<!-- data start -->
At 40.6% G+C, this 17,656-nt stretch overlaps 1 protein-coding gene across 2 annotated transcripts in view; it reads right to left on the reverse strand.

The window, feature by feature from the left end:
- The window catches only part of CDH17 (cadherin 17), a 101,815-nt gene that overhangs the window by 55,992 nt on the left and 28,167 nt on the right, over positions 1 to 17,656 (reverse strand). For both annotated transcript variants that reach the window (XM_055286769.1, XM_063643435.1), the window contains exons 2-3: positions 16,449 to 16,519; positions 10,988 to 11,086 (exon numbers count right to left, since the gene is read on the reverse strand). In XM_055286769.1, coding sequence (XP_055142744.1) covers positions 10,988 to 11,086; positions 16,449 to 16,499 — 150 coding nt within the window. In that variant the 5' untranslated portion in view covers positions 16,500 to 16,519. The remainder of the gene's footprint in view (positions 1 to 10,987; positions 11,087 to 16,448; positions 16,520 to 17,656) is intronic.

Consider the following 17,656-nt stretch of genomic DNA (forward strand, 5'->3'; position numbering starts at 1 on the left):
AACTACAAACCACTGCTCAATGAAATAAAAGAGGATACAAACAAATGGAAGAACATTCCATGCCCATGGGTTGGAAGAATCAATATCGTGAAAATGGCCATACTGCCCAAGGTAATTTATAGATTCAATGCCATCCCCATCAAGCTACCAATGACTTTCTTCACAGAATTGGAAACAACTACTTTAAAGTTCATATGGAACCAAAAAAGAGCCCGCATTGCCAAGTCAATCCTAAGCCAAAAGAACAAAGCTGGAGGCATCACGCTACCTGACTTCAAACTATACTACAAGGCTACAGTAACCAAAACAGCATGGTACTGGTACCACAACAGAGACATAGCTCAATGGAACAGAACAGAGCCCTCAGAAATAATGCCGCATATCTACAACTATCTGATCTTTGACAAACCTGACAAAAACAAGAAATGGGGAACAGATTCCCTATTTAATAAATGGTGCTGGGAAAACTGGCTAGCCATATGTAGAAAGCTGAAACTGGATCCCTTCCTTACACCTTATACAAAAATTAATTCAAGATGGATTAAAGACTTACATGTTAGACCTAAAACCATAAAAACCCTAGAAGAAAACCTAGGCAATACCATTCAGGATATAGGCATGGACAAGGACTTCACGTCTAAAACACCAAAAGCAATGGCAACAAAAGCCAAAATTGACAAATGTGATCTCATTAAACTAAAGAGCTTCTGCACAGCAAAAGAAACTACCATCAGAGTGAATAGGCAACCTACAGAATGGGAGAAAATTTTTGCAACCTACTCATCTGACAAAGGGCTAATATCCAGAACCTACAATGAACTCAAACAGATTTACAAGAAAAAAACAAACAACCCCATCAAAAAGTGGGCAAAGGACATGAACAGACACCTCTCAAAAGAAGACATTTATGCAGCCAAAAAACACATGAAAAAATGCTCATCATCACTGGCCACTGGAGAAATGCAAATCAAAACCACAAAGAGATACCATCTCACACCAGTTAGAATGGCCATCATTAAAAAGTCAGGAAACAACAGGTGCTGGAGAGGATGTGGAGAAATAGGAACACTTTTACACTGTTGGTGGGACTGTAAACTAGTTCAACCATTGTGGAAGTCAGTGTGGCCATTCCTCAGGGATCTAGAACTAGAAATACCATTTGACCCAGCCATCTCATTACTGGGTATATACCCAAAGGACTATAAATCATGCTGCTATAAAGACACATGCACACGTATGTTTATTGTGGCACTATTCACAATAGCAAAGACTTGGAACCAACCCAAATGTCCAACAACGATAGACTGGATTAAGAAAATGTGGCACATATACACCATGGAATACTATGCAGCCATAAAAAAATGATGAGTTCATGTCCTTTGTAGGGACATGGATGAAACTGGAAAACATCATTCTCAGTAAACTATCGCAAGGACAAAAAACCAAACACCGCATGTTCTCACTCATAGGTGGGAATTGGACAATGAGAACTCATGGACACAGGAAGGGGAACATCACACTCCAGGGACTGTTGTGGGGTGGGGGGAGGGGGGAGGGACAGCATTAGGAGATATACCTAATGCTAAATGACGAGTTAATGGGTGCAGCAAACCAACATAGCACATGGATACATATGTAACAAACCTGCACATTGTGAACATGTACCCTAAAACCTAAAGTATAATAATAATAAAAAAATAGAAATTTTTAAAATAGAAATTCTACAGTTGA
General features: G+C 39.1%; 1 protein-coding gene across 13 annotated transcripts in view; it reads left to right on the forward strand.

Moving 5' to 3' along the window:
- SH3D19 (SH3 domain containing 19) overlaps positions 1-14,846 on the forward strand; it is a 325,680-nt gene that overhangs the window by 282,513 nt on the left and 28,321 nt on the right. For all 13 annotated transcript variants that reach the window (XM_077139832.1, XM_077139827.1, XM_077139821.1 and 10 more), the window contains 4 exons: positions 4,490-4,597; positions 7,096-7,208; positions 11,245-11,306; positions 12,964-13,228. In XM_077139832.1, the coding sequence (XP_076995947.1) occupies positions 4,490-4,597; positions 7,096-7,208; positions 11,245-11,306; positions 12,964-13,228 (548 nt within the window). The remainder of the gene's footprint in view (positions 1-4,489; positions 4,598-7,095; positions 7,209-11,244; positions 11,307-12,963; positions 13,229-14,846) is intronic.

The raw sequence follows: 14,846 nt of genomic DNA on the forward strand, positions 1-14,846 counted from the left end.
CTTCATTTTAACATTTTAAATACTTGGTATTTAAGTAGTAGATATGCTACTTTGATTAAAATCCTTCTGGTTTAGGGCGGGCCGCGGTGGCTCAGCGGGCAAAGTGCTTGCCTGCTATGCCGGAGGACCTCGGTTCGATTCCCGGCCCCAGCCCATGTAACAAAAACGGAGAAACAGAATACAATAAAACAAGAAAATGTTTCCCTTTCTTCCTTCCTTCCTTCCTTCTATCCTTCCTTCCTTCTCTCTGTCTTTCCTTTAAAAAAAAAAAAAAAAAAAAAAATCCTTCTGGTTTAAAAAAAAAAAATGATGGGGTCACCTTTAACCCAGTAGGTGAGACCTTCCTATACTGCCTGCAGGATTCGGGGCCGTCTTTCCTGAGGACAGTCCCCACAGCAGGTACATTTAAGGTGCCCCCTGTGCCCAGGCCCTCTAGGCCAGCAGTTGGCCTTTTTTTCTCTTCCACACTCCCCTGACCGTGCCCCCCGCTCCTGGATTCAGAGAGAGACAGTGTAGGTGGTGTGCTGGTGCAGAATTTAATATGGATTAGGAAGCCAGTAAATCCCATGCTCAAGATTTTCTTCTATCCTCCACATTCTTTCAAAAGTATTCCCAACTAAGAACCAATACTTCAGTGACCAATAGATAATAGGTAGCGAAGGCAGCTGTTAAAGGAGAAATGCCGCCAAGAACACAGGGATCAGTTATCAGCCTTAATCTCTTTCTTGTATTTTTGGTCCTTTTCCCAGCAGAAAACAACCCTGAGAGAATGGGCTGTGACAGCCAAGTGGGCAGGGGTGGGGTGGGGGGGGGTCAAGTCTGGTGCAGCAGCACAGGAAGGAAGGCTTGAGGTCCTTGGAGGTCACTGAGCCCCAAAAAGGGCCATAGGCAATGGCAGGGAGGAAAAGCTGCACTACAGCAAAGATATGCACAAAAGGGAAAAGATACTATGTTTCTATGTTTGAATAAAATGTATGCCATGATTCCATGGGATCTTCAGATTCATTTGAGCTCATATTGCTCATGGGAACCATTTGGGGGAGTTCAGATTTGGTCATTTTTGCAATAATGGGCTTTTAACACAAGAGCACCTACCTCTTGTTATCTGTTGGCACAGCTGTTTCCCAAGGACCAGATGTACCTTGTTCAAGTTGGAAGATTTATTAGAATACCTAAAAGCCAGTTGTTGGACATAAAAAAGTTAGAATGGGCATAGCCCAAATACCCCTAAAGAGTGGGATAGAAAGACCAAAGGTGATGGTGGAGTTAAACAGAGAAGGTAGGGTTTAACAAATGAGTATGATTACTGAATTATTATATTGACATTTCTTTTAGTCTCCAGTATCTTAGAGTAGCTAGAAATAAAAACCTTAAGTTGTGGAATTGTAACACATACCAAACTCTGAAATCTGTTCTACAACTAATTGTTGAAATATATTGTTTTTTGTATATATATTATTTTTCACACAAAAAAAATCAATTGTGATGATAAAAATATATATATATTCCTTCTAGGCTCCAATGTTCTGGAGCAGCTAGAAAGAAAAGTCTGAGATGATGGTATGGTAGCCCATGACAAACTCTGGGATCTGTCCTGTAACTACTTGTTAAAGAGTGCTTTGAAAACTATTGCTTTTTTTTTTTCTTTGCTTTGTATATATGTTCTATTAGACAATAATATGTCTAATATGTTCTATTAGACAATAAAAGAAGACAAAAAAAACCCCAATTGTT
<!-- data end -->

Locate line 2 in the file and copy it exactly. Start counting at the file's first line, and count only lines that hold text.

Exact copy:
The window, feature by feature from the left end: